development in East Asia, which disregarded them,
following instead pretty much the model of the
currently rich countries.

Well, there's a chance that that will begin to change.
There are finally efforts inside South America --
unfortunately not in Central America, which has just
been pretty much devastated by the terror of the '80s
particularly. But in South America, from Venezuela to
Argentina, it's, I think, the most exciting place in
the world. After 500 years, there's a beginning of
efforts to overcome these overwhelming problems. The
integration that's taking place is one example.

There are efforts of the Indian population. The
indigenous population is, for the first time in
hundreds of years, in some countries really beginning
to take a very active role in their own affairs. In
Bolivia, they succeeded in taking over the country,
controlling their resources. It's also leading to
significant democratization, real democracy, in which
the population participates. So it takes a Bolivia --
it's the poorest country in South America (Haiti is
poorer in the hemisphere). It had a real democratic
election last year, of a kind that you can't imagine in
the United States, or in Europe, for that matter. There
was mass popular participation, and people knew what
the issues were. The issues were crystal clear and very
important. And people didn't just participate on
election day. These are the things they had been
struggling about for years. Actually, Cochabamba is a
symbol of it.

This is a lightly edited and excerpted version of Noam
Chomsky's December 15, 2006 talk to a Boston meeting of
Mass Global Action following a recent trip to Chile and

Noam Chomsky's most recent book is Perilous Power: The
Middle East and U.S. Foreign Policy: Dialogues on
Terror, Democracy, War and Justice.

Sunday, December 24, 2006

Guest worker programs
TomPaine.common sense
December 21, 2006

No Way To Treat A Guest

By Alec Dubro

In an effort to get the explosive immigration issue off
the table, many liberal members of Congress are going
along with the re-creation of the guestworker status.
Surprisingly, and for the same reasons, a number of
Latino groups-such as La Raza and the Congressional
Hispanic Caucus-are also entertaining the idea,
although with conditions. Any guestworker program, said
the National Council of La Raza, 'must offer full
worker protections and rights.'

I don't believe that will work. Passage of any legal,
accepted guestworker program will redound to harm
American workers-citizens or not. The creation of a
permanent underclass of workers will remain a threat to
that layer of workers above them. And there won't be
any worker protections for either class.

For instance, in Darwin, Australia right now, there's a
controversy over guestworkers used as strikebreakers.
The striking workers are called trolley collectors,
which confused me until I recalled that trolleys here
are trams there, and trolleys there are carts. These
are the people who collect supermarket carts in the
parking lots. According to the Australian Broadcasting

Skilled migrants have been flown into the Northern
Territory's Top End shopping centres to replace
local workers who are striking over pay conditions.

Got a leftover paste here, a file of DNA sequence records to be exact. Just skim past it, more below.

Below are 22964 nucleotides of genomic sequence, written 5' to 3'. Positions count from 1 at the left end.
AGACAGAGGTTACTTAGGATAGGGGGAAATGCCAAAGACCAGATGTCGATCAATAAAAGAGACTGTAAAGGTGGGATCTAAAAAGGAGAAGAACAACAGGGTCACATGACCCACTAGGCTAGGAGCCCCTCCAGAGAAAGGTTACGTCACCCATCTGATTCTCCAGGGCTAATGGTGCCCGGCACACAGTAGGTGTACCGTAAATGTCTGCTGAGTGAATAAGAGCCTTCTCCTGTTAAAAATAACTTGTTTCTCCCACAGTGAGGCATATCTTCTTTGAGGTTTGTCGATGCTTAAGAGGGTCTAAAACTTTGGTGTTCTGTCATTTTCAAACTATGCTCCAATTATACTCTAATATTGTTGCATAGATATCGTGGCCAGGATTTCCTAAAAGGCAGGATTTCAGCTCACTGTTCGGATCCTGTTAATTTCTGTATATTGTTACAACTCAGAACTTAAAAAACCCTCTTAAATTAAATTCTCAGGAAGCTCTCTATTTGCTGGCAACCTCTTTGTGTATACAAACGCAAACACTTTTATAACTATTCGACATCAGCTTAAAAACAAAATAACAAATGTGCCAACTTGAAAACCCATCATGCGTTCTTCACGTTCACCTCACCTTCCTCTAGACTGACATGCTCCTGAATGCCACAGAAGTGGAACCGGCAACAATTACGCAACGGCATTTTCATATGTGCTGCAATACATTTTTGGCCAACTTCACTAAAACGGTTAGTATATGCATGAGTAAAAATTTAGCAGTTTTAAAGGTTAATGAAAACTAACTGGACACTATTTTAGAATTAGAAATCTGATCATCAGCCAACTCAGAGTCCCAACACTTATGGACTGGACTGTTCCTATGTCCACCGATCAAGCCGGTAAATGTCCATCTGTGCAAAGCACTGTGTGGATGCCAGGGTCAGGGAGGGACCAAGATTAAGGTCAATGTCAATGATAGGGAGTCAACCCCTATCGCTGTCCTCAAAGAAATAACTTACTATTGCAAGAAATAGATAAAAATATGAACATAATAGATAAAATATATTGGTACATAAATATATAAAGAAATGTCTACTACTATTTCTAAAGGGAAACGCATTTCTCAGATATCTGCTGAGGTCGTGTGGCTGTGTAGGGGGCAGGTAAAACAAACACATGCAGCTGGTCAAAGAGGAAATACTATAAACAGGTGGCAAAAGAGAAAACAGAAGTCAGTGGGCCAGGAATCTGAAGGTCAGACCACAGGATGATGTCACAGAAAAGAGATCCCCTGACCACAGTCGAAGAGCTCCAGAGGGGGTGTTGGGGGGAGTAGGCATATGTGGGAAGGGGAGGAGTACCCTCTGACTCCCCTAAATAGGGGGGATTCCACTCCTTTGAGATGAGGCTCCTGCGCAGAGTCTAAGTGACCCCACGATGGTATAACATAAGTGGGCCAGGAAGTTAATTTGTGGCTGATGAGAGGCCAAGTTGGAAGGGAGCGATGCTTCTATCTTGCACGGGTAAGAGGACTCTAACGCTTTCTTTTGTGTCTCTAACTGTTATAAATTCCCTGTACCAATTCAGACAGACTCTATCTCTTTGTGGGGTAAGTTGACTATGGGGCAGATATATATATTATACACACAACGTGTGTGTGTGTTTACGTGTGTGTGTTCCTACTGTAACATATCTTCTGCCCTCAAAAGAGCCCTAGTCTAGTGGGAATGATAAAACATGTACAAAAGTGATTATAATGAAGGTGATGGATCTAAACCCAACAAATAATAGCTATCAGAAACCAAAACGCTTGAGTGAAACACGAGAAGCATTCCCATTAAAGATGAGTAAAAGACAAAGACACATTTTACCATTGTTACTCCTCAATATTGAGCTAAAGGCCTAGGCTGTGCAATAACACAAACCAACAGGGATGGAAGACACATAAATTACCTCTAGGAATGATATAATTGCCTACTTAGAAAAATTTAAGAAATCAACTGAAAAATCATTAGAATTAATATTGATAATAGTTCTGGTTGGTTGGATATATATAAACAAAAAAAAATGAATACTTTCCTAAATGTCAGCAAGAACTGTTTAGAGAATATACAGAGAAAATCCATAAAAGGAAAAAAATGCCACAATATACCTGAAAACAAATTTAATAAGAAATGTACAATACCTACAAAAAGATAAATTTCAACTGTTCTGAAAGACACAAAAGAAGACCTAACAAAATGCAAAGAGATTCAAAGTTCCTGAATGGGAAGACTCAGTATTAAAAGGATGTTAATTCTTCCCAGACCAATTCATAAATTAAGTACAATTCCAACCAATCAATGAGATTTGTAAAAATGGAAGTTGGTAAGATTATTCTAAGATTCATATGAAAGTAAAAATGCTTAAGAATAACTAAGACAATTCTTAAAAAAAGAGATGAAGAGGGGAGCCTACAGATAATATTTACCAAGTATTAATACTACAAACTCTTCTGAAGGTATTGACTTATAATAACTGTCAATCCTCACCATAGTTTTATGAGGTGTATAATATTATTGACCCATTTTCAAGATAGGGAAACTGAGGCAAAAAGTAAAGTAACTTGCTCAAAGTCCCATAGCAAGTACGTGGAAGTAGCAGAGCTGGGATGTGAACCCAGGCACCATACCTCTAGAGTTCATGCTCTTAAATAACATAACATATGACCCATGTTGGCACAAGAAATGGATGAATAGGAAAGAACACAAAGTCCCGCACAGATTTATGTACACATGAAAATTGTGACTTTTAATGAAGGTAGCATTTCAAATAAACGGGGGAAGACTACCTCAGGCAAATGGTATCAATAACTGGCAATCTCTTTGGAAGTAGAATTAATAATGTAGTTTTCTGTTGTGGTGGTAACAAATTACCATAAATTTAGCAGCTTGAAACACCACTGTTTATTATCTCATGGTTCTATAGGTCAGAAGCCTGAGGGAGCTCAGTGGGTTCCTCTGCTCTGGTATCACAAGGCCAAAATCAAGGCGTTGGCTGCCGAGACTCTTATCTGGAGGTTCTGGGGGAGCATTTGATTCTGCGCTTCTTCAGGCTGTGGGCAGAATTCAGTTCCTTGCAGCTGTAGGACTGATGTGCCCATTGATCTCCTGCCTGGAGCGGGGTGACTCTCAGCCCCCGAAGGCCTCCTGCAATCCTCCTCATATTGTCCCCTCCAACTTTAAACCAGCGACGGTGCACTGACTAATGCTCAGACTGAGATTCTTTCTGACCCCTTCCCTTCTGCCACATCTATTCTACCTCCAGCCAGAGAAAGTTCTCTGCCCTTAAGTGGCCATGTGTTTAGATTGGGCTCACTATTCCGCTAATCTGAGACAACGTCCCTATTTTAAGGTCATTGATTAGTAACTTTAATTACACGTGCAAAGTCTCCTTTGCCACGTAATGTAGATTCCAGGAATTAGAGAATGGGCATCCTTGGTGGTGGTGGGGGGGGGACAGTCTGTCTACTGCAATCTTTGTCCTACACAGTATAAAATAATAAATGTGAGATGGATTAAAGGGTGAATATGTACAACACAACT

Local collectors who work for the Sydney-based
Starlink International group have been on strike
since Friday.

Actually, the permanent workers were subcontracted to
one Karoom Trolley Services, who wouldn't pay them for
extra pre-Christmas hours. Instead, Karoom found
migrants-some with official skilled worker 457 visas,
some without-and paid some of them more than the
permanent workers. But the new workers are disposable,
used to make a point.

Contingent, occasional or undocumented workers present
an organizing problem for labor, but a large pool of
government-sanctioned Grade B workers is worse. In
Australia, all the employer had to do was think the
workers were legal and he got away with it. Labor gets
the message.

I'm not under any illusion that scrapping the
guestworker proposal will eliminate the threat of
strike-breakers. There are always some workers who are
greedy, ignorant or desperate enough to scab. But
creating a separate class of guestworkers divides
workers as surely as the color line once did.

This applies as well to the millions of undocumented
laborers who fill the low-wage jobs. Every
worker-that's every-deserves representation,
preferably in a union. By de-legitimizing huge groups
of workers, government and society ensure that here
will be a steady downward pull on wages. For too many
workers-and that's most of us-color, language or
immigration status come before equality as a worker.
That stand won't improve working conditions or wages.
Without a labor movement to stand up to employers, and
a government to stand behind the movement, capital will
find ways to get cheap labor-legal or not. But let's
not help them by branding some workers second-class.

Some of organized labor is falling for it, but not all.
AFL-CIO President John Sweeney said that guestworker
status sends a message to immigrant workers that
although 'their hard work is essential to the
prosperity of our nation, they deserve no better than a
perennial second-class status.'

Actually, some Italian anarchist, whose name escapes
both me and Google, said it better: 'You must pull him
up or he will surely pull you down.'

For another look at the subject, check out Amy Traub's